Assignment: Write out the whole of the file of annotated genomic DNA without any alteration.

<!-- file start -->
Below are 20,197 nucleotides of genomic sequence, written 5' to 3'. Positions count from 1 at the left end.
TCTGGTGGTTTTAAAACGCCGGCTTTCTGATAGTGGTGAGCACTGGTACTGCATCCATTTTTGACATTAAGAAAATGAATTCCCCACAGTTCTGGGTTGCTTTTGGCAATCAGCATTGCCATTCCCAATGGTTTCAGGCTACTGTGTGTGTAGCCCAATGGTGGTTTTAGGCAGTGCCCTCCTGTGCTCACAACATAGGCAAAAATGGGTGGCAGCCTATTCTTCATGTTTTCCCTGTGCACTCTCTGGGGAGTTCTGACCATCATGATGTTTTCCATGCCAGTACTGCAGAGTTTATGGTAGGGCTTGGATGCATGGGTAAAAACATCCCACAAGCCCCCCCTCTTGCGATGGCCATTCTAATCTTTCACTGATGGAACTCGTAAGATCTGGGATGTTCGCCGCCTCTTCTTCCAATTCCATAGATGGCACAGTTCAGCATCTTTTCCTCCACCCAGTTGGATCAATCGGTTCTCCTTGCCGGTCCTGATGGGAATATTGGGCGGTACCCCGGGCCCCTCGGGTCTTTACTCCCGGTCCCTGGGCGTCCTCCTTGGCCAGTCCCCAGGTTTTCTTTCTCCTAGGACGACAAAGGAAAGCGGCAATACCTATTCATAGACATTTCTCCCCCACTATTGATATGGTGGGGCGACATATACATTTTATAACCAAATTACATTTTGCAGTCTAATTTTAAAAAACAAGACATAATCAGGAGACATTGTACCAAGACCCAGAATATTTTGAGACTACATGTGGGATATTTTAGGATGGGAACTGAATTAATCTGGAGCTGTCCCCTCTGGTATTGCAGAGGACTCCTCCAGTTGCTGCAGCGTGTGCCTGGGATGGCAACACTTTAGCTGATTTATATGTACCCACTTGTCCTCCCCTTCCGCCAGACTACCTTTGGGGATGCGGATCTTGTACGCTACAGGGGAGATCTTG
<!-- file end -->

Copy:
Below are 20,197 nucleotides of genomic sequence, written 5' to 3'. Positions count from 1 at the left end.
TCTGGTGGTTTTAAAACGCCGGCTTTCTGATAGTGGTGAGCACTGGTACTGCATCCATTTTTGACATTAAGAAAATGAATTCCCCACAGTTCTGGGTTGCTTTTGGCAATCAGCATTGCCATTCCCAATGGTTTCAGGCTACTGTGTGTGTAGCCCAATGGTGGTTTTAGGCAGTGCCCTCCTGTGCTCACAACATAGGCAAAAATGGGTGGCAGCCTATTCTTCATGTTTTCCCTGTGCACTCTCTGGGGAGTTCTGACCATCATGATGTTTTCCATGCCAGTACTGCAGAGTTTATGGTAGGGCTTGGATGCATGGGTAAAAACATCCCACAAGCCCCCCCTCTTGCGATGGCCATTCTAATCTTTCACTGATGGAACTCGTAAGATCTGGGATGTTCGCCGCCTCTTCTTCCAATTCCATAGATGGCACAGTTCAGCATCTTTTCCTCCACCCAGTTGGATCAATCGGTTCTCCTTGCCGGTCCTGATGGGAATATTGGGCGGTACCCCGGGCCCCTCGGGTCTTTACTCCCGGTCCCTGGGCGTCCTCCTTGGCCAGTCCCCAGGTTTTCTTTCTCCTAGGACGACAAAGGAAAGCGGCAATACCTATTCATAGACATTTCTCCCCCACTATTGATATGGTGGGGCGACATATACATTTTATAACCAAATTACATTTTGCAGTCTAATTTTAAAAAACAAGACATAATCAGGAGACATTGTACCAAGACCCAGAATATTTTGAGACTACATGTGGGATATTTTAGGATGGGAACTGAATTAATCTGGAGCTGTCCCCTCTGGTATTGCAGAGGACTCCTCCAGTTGCTGCAGCGTGTGCCTGGGATGGCAACACTTTAGCTGATTTATATGTACCCACTTGTCCTCCCCTTCCGCCAGACTACCTTTGGGGATGCGGATCTTGTACGCTACAGGGGAGATCTTG